Humanure is a term coined by Joseph Jenkins to discuss the composting of human feces. His The Humanure Handbook (1994) advocates the use of this organic soil amendment, provided certain safety precautions are followed.
A summary of the method is as follows:
- Use sawdust to bury manure. Sawdust provides carbon and this balances the nitrogen in the feces. A good carbon-nitrogen balance is needed for composting. The Sawdust also keeps bad smells in and keeps flies away.
- Do not separate urine and feces, as the urine provides moisture the microorganisms need.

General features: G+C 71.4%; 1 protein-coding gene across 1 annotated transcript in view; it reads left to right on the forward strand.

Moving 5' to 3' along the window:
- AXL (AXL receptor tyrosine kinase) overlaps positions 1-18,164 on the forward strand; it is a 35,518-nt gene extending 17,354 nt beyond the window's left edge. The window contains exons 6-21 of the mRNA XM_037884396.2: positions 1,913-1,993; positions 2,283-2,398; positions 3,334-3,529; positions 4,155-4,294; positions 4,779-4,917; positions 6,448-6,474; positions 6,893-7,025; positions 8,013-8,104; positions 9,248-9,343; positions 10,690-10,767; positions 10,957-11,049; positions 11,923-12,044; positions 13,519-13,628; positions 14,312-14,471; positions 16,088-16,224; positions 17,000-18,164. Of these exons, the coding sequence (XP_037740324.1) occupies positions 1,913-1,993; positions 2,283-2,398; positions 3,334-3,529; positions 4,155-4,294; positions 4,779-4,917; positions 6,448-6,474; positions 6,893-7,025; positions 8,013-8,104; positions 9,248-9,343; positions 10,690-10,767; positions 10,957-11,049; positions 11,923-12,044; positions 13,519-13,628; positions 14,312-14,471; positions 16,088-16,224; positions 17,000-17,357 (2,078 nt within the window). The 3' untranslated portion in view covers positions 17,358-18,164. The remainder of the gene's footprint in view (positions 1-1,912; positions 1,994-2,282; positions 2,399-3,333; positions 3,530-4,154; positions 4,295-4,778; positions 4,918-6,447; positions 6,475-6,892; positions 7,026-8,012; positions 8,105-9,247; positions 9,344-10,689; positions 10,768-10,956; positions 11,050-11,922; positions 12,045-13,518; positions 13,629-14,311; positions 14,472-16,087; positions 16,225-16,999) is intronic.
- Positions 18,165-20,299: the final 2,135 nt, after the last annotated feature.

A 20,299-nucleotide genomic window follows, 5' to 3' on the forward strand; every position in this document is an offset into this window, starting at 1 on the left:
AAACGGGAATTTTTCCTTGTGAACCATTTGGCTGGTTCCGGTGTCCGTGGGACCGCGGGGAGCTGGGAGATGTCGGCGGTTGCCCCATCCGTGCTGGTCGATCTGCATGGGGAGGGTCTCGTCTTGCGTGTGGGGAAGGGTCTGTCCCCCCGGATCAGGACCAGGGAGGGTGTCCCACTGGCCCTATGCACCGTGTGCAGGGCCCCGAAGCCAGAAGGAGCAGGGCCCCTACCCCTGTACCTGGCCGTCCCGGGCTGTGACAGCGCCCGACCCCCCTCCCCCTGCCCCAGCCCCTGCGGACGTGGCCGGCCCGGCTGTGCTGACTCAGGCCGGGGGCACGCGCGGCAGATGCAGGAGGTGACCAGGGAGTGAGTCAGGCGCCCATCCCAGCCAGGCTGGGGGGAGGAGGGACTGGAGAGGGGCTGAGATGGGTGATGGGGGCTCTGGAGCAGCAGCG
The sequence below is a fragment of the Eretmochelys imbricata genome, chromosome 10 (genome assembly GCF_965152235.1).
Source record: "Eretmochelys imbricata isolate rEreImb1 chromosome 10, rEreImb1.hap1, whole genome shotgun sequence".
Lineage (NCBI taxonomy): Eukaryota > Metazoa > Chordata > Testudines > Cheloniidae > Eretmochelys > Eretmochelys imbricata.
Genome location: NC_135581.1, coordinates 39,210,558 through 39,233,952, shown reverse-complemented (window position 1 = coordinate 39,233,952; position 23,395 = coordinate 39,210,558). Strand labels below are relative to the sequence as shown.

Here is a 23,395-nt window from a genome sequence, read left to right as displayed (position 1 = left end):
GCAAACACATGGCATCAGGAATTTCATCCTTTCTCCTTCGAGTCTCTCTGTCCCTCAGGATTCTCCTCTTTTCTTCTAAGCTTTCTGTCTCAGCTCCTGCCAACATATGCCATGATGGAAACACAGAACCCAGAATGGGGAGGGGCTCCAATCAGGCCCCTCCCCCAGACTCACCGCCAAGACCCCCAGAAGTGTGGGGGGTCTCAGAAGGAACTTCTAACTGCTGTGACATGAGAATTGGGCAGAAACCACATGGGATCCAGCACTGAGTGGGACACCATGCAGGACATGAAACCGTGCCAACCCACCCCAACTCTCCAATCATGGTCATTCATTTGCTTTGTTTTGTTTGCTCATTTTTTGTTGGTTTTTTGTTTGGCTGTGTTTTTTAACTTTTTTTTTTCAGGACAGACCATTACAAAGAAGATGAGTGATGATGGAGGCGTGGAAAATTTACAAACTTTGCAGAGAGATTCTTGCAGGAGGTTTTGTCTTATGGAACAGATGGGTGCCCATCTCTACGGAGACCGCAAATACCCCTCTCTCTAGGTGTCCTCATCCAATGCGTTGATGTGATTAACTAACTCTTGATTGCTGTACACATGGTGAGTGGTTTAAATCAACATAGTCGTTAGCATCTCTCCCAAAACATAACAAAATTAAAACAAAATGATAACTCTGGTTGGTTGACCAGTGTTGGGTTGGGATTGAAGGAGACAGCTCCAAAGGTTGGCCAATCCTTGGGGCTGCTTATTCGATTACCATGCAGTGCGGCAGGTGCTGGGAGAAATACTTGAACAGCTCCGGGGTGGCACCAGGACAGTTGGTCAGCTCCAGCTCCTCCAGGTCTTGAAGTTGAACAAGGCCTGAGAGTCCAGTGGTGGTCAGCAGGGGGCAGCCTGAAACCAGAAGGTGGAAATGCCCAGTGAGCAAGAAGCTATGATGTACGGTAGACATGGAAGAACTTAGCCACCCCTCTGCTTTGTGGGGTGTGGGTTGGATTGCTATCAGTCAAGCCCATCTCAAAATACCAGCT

- As well as adding the buckets from the toilet to the compost heap, throw on chunky materials like straw. This traps air pockets in the compost heap.
- Optionally, skewer the compost heap with sticks or pipes to provide more aeration.
- Let it sit for a year before using on plants
Humanure is not traditional sewage that has been processed by sewage treatment facilities, which may include waste from industrial and other sources; rather, it is the combination of feces and urine with paper and additional carbon material. Humanure is also different from night soil, which is raw human refuse spread on crops.
For for a discussion of the science and theory of composting toilets see Composting toilets for case studies and how-tos, see the Category:Composting toilets pages.
External links[edit | edit source]
- 'The Humanure Handbook' (Webbook)